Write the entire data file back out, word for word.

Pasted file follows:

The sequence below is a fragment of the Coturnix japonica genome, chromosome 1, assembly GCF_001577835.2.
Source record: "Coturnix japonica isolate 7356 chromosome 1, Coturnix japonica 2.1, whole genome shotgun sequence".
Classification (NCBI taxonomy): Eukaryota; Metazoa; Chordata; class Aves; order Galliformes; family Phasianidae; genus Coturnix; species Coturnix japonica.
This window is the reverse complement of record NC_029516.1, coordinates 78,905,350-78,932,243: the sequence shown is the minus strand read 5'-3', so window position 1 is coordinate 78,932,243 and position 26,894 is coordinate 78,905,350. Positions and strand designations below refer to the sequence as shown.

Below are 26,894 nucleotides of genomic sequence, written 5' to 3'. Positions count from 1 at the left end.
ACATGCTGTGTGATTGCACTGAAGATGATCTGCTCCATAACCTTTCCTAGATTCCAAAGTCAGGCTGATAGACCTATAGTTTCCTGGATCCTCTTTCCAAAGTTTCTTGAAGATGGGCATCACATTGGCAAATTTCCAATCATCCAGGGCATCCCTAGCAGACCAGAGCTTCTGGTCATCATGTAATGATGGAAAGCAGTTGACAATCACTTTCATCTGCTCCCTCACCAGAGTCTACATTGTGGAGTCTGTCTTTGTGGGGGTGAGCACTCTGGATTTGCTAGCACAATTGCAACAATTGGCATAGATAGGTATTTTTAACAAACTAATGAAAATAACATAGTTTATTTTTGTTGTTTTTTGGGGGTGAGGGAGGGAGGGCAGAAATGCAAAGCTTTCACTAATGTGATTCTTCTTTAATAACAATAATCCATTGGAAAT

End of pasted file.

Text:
The sequence below is a fragment of the Coturnix japonica genome, chromosome 1, assembly GCF_001577835.2.
Source record: "Coturnix japonica isolate 7356 chromosome 1, Coturnix japonica 2.1, whole genome shotgun sequence".
Classification (NCBI taxonomy): Eukaryota; Metazoa; Chordata; class Aves; order Galliformes; family Phasianidae; genus Coturnix; species Coturnix japonica.
This window is the reverse complement of record NC_029516.1, coordinates 78,905,350-78,932,243: the sequence shown is the minus strand read 5'-3', so window position 1 is coordinate 78,932,243 and position 26,894 is coordinate 78,905,350. Positions and strand designations below refer to the sequence as shown.

Below are 26,894 nucleotides of genomic sequence, written 5' to 3'. Positions count from 1 at the left end.
ACATGCTGTGTGATTGCACTGAAGATGATCTGCTCCATAACCTTTCCTAGATTCCAAAGTCAGGCTGATAGACCTATAGTTTCCTGGATCCTCTTTCCAAAGTTTCTTGAAGATGGGCATCACATTGGCAAATTTCCAATCATCCAGGGCATCCCTAGCAGACCAGAGCTTCTGGTCATCATGTAATGATGGAAAGCAGTTGACAATCACTTTCATCTGCTCCCTCACCAGAGTCTACATTGTGGAGTCTGTCTTTGTGGGGGTGAGCACTCTGGATTTGCTAGCACAATTGCAACAATTGGCATAGATAGGTATTTTTAACAAACTAATGAAAATAACATAGTTTATTTTTGTTGTTTTTTGGGGGTGAGGGAGGGAGGGCAGAAATGCAAAGCTTTCACTAATGTGATTCTTCTTTAATAACAATAATCCATTGGAAAT